Skip to main content

Karma-Yoga : Ch-2. Part-6.






CHAPTER-2.


EACH IS GREAT IN HIS OWN PLACE :


Part-6.


Unity in variety is the plan of creation. However men and women may vary individually, there is unity in the background. The different individual characters and classes of men and women are natural variations in creation. Hence, we ought not to judge them by the same standard or put the same ideal before them. Such a course creates only an unnatural struggle, and the result is that man begins to hate himself and is hindered from becoming religious and good. Our duty is to encourage every one in his struggle to live up to his own highest ideal, and strive at the same time to make the ideal as near as possible to the truth.

In the Hindu system of morality we find that this fact has been recognised from very ancient times; and in their scriptures and books on ethics different rules are laid down for the different classes of men — the householder, the Sannyâsin (the man who has renounced the world), and the student.

The life of every individual, according to the Hindu scriptures, has its peculiar duties apart from what belongs in common to universal humanity. The Hindu begins life as a student; then he marries and becomes a householder; in old age he retires; and lastly he gives up the world and becomes a Sannyasin. To each of these stages of life certain duties are attached. No one of these stages is intrinsically superior to another.

The life of the married man is quite as great as that of the celibate who has devoted himself to religious work. The scavenger in the street is quite as great and glorious as the king on his throne. Take him off his throne, make him do the work of the scavenger, and see how he fares. Take up the scavenger and see how he will rule. It is useless to say that the man who lives out of the world is a greater man than he who lives in the world; it is much more difficult to live in the world and worship God than to give it up and live a free and easy life.

The four stages of life in India have in later times been reduced to two — that of the householder and of the monk. The householder marries and carries on his duties as a citizen, and the duty of the other is to devote his energies wholly to religion, to preach and to worship God. I shall read to you a few passages from the Mahâ-Nirvâna-Tantra, which treats of this subject, and you will see that it is a very difficult task for a man to be a householder, and perform all his duties perfectly:

"The householder should be devoted to God; the knowledge of God should be his goal of life. Yet he must work constantly, perform all his duties; he must give up the fruits of his actions to God."

Swami Vivekananda

To be continued  ...


Comments

Popular posts from this blog

Karma-Yoga : Ch-4. Part-6.

Chapter-4.


What is Duty?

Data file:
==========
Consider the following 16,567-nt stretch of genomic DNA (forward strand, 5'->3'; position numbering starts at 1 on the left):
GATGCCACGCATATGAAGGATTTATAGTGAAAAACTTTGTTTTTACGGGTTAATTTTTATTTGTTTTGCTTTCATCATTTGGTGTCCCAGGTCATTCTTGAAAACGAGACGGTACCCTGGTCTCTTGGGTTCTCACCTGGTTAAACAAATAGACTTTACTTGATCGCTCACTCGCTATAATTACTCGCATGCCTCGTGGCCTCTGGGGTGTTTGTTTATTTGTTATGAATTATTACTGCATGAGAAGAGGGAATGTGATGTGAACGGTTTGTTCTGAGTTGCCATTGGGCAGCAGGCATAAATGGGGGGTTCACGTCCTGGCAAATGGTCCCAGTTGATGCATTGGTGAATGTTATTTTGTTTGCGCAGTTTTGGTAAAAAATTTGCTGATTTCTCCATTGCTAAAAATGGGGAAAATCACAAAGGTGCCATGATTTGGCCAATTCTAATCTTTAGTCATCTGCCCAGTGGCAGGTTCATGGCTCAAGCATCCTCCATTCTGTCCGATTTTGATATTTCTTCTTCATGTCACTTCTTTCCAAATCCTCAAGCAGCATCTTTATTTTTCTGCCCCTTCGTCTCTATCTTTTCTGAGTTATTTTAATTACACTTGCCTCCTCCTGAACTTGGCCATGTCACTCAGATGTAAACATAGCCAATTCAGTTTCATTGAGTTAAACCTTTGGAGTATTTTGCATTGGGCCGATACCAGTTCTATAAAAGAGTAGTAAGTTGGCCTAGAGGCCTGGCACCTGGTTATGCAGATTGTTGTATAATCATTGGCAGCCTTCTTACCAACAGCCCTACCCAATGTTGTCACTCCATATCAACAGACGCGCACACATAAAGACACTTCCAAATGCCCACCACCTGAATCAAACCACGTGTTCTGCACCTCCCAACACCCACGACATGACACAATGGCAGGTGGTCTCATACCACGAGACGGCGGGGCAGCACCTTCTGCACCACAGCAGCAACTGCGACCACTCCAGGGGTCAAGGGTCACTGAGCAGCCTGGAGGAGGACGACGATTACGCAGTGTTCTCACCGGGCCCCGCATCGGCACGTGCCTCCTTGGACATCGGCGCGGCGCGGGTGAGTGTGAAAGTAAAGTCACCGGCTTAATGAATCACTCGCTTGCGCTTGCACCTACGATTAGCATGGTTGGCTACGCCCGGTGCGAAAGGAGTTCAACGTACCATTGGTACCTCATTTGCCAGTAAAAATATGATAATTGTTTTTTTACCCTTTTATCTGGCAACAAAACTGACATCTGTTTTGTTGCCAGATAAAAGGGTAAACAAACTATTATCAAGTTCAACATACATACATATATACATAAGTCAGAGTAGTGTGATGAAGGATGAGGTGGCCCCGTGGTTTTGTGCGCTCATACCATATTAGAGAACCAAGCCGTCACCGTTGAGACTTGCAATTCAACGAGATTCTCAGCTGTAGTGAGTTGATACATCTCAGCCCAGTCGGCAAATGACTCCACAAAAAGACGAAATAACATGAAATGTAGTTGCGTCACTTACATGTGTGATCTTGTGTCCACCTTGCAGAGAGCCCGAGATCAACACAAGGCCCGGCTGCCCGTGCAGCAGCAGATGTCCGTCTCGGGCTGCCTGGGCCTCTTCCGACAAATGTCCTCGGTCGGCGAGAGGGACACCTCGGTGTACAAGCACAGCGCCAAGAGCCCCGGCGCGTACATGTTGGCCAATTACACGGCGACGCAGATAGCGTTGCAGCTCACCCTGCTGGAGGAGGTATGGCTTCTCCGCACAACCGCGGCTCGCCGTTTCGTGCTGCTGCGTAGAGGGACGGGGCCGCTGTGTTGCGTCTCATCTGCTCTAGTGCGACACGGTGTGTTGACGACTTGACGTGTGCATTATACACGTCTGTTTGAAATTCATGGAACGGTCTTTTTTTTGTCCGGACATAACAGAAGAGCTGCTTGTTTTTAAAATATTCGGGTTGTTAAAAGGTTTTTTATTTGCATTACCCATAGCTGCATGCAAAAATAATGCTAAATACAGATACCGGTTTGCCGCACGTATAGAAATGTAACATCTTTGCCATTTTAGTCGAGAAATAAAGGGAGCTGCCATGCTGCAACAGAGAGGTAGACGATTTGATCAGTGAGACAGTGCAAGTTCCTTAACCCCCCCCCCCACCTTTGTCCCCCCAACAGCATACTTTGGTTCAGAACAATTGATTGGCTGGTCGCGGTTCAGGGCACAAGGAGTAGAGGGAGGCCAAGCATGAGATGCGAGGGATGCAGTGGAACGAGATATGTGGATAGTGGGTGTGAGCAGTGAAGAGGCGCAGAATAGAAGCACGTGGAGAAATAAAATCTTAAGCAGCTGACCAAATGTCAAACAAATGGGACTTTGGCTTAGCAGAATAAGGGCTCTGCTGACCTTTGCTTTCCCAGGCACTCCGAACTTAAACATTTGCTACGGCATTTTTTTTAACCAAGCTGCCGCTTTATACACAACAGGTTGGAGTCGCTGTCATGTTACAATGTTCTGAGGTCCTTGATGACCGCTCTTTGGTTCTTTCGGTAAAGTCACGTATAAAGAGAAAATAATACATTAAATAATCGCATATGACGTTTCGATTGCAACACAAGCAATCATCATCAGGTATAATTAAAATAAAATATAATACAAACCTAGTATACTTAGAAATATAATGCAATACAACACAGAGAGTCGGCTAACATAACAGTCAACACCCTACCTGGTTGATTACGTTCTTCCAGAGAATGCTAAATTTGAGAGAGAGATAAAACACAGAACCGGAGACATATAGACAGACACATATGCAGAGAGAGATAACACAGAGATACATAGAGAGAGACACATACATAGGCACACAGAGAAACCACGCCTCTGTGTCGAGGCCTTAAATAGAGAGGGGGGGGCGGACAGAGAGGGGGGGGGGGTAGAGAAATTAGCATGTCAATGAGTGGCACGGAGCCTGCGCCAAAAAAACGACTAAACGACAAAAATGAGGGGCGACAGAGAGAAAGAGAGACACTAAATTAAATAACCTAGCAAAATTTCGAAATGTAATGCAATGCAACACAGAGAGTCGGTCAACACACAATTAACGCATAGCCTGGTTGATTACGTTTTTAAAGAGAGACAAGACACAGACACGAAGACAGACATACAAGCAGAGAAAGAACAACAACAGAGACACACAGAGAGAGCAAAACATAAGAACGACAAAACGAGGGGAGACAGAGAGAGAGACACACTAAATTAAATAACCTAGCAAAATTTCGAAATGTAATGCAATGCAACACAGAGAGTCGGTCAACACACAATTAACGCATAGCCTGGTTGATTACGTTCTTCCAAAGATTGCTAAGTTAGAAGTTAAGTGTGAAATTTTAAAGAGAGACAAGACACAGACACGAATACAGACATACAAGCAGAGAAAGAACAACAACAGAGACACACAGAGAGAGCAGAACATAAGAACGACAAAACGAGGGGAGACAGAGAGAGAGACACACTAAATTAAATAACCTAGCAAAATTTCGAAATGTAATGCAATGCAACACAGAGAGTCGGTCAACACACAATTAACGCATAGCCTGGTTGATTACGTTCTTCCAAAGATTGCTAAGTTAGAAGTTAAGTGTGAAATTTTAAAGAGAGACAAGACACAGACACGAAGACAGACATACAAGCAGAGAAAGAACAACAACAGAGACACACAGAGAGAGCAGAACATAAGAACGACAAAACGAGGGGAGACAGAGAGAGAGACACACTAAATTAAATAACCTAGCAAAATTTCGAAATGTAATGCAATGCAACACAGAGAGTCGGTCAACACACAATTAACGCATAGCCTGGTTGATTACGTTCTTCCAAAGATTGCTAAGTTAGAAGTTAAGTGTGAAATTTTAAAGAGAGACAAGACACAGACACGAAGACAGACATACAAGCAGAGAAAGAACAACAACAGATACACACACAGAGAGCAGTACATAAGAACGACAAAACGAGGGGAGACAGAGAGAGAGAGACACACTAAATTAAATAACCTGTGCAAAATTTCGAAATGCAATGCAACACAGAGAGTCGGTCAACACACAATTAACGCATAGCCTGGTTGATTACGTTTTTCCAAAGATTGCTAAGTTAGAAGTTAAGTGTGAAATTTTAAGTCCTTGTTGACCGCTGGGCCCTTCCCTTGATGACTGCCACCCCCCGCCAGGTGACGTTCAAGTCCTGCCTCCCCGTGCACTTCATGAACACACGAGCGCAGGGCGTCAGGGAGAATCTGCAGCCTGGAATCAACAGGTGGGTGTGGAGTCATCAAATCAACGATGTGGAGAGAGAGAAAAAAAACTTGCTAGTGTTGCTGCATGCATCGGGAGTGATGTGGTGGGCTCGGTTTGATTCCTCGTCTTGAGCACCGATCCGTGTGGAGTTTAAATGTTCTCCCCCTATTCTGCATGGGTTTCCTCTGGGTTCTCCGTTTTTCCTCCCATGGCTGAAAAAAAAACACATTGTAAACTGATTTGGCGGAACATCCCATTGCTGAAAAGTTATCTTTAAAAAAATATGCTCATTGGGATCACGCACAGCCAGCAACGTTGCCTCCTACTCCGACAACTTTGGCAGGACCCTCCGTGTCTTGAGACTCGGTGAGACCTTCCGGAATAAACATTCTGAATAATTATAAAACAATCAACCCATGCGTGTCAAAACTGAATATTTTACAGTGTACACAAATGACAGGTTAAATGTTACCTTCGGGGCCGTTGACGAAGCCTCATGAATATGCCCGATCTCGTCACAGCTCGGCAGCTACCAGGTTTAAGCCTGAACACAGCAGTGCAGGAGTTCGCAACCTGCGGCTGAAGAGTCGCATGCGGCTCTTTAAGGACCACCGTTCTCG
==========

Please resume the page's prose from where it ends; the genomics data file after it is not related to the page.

Part-6.


When I came to this country and was going through the Chicago Fair, a man from behind pulled at my turban. I looked back and saw that he was a very gentlemanly-looking man, neatly dressed. I spoke to him; and when he found that I knew English, he became very much abashed. On another occasion in the same Fair another man gave me a push. When I asked him the reason, he also was ashamed and stammered out an apology saying, "Why do you dress that way?" The sympathies of these men were limited within the range of their own language and their own fashion of dress.

Much of the oppression of powerful nations on weaker ones is caused by this prejudice. It dries up their fellow feeling for fellow men. That very man who asked me why I did not dress as he did and wanted to ill-treat me because of my dress may have been a very good man, a good father, and a good citizen; but the kindliness of his nature died out as soon as he saw a man in a different dre…

Karma-Yoga : Ch-4. Part-8.

Chapter-4.


What is Duty?


Part-8.

Later on we shall find that even this idea of duty undergoes change, and that the greatest work is done only when there is no selfish motive to prompt it.

Yet it is work through the sense of duty that leads us to work without any idea of duty; when work will become worship — nay, something higher — then will work be done for its own sake.

We shall find that the philosophy of duty, whether it be in the form of ethics or of love, is the same as in every other Yoga — the object being the attenuating of the lower self, so that the real higher Self may shine forth — the lessening of the frittering away of energies on the lower plane of existence, so that the soul may manifest itself on the higher ones.

This is accomplished by the continuous denial of low desires, which duty rigorously requires.

The whole organisation of society has thus been developed, consciously or unconsciously, in the realms of action and experience, where, by limiting selfishness, we …

Jnana-Yoga :3.4.

CHAPTER - 3.  MAYA AND ILLUSION - 4.
( Delivered in London )


 The theory of the all-pervading life principle, of which all life in this universe is but a differing manifestation, was understood in Vedic times; it is found in the Brâhmanas. There is a long hymn in the Samhitâs in praise of Prâna of which all life is but a manifestation. By the by, it may interest some of you to know that there are theories in the Vedic philosophy about the origin of life on this earth very similar to those which have been advanced by some modern European scientists. You, of course, all know that there is a theory that life came from other planets. It is a settled doctrine with some Vedic philosophers that life comes in this way from the moon.

Coming to the principles, we find these Vedic thinkers very courageous and wonderfully bold in propounding large and generalised theories. Their solution of the mystery of the universe, from the external world, was as satisfactory as it could be. The detailed wor…